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The danger of thankfulness

Lamentations 3:22-25

Rev. Andrew Eckert

Wednesday of Last Sunday in the Church Year
St. Paul's Lutheran Church  
Wellston, Oklahoma

Wed, Nov 26, 2008
Wed of Last Sunday in the Church Year

The text is the Old Testament Reading from the book of Lamentations.

There is a dangerous aspect of Thanksgiving of which you should be aware.  For generations, America has been setting herself up for a fall.  She has let herself remain immature in the area of Thanksgiving, and so has remained weak.

This weakness has to do with how Americans celebrate the holiday.  Everybody surrounds themselves with relatives and friends, they bring out the best food and drink, and they stuff themselves with a feast of overabundance.

Then everyone asks, "Are you thankful?" Well, of course!  Who would not be thankful at a sumptuous banquet of delicious food?  It is no challenge to see the Creator's gracious hand when you sit down to a feast.

Now don't misunderstand.  Don't give up your Thanksgiving traditions.  Don't feel guilty for enjoying your Thanksgiving meal.  Enjoy God's blessing as you always do.

But the real question is, are you thankful whether you sit down to great abundance, or whether you sit down to very little?  If you habitually give thanks at great blessing, you might be training yourself to not give thanks when there is scarcity.  In fact, you may learn to grumble and complain when there is lack.

You may have wondered tonight at the choice of Lamentations as a reading for Thanksgiving.  The two things seem contradictory.  To lament and weep seems incompatible with thanksgiving and praise.

According to tradition, Jeremiah the Prophet wrote Lamentations soon after the destruction of Jerusalem and the Captivity of the Israelites by the Babylonians.  The Holy City had been conquered and laid waste.  The Temple of God had been trampled and desecrated by pagan Gentiles.  The children of Israel, God's chosen people, were led away as captives into a foreign land.  What blacker day could there be?

Jeremiah wrote his Lamentations of sorrow for the terrible anguish of those days.  Yet the center and heart of Lamentations is this little song of hope, which is the Old Testament Reading tonight, praising the mercies of the LORD, giving thanks that His tender love never fails:

"Through the Lord's mercies we are not consumed, because His compassions fail not.  They are new every morning; great is Your faithfulness.  'The Lord is my portion,' says my soul, 'therefore I hope in Him!' The Lord is good to those who wait for Him, to the soul who seeks Him."

What a marvel of grace, that Jeremiah's lips were opened to speak of the mercy of the Lord, even on the darkest of days!  The Prophet gave thanks when there was no earthly reason to do so!  He did not sit down before a giant cooked bird.  He dined upon ashes and tears.  Yet, he spoke of mercy and compassion.

Shall you do less?  Giving thanks tomorrow is no real test of your thankful heart.  When tragedy strikes, when towers fall, when the sun turns black and your heart turns cold and bitter; shall you say with Job, "Blessed be the Name of the Lord"?

You should strive to see your life in the right way.  Through Jesus Christ, your life is good and blessed, whatever the outward circumstances.  In the Cross, the mercy of the Lord towards you is constant, not wavering with every turn of events you experience.  The Lord's kindness is not fickle like the human heart.  He always loves you, and His love is always powerful.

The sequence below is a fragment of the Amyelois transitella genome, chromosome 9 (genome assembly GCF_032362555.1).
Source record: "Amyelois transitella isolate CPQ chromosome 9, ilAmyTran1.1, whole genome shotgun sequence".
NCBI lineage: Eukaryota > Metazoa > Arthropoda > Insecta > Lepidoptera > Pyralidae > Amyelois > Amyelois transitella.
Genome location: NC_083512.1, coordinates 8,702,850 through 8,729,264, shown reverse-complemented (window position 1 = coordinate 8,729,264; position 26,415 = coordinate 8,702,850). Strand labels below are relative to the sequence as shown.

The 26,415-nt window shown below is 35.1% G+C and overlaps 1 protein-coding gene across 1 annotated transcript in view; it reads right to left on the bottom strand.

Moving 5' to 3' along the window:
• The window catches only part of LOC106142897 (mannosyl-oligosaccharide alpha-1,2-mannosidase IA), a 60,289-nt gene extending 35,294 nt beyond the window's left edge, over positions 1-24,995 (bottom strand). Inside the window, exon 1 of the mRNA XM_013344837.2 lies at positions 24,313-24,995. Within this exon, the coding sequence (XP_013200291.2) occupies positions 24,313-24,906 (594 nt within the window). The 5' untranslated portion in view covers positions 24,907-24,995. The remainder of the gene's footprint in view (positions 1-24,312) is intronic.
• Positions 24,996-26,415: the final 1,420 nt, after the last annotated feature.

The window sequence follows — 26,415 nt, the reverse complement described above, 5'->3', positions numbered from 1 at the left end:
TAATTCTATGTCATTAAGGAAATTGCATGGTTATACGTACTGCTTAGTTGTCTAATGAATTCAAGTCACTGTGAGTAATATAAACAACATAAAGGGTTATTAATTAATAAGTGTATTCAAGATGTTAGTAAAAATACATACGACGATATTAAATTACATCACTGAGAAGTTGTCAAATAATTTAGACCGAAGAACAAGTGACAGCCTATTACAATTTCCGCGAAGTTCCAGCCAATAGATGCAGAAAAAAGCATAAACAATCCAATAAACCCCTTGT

Your sinful nature wants to say that when times are bad, God is angry with you.  But that is not so.  Through the Death and Blood of Christ, the Lord's attitude toward you is always grace and favor.  He always is pleased with you as His dear child.  You cannot sin so greatly that it changes the Father's loving heart toward you.  For the Cross is too mighty to be overcome.

Even on the darkest of days, God has not abandoned you.  His never-ending compassion is strongest when you feel pain.  When He seems most distant, He is actually the closest.  For those He loves, He disciplines.  Hard times are a sign that you are true sons of the Father.

Besides, Christ your Brother understands any sufferings you may feel.  He suffered hunger in the wilderness, while the tempter came to Him.  Yet Christ did not grumble or complain.  As a perfect Son, He was thankful to His Father, even then.  Since He was perfectly thankful, then you are perfectly thankful in God's eyes.

Christ lived without a roof over His head.  He lived without riches or luxuries.  Yet He did not question His Father's love.

In the end, Christ suffered pain, and even death.  He suffered on the darkest Day of all, when the sun itself would not shine.  He was forsaken as you never shall be, yet He entrusted Himself into the hands of His Father.  He let the darkest Day fall on Him, so that your days will never be that dark.

As for you, you will give thanks forever, since the Lord has shown His grace towards you in His Son.  Although days will not always be bright on this earth, He will raise you with His Son to a new earth that shall always be bright.  There every meal shall be a feast to put Thanksgiving to shame.  There suffering will not be remembered.  There you will always give thanks for the overflowing wonders of your Lord's mercy, that to sinners He has given this everlasting Kingdom.

In His Name, from whom all blessings flow, Father, Son, and Holy Spirit.  Amen.

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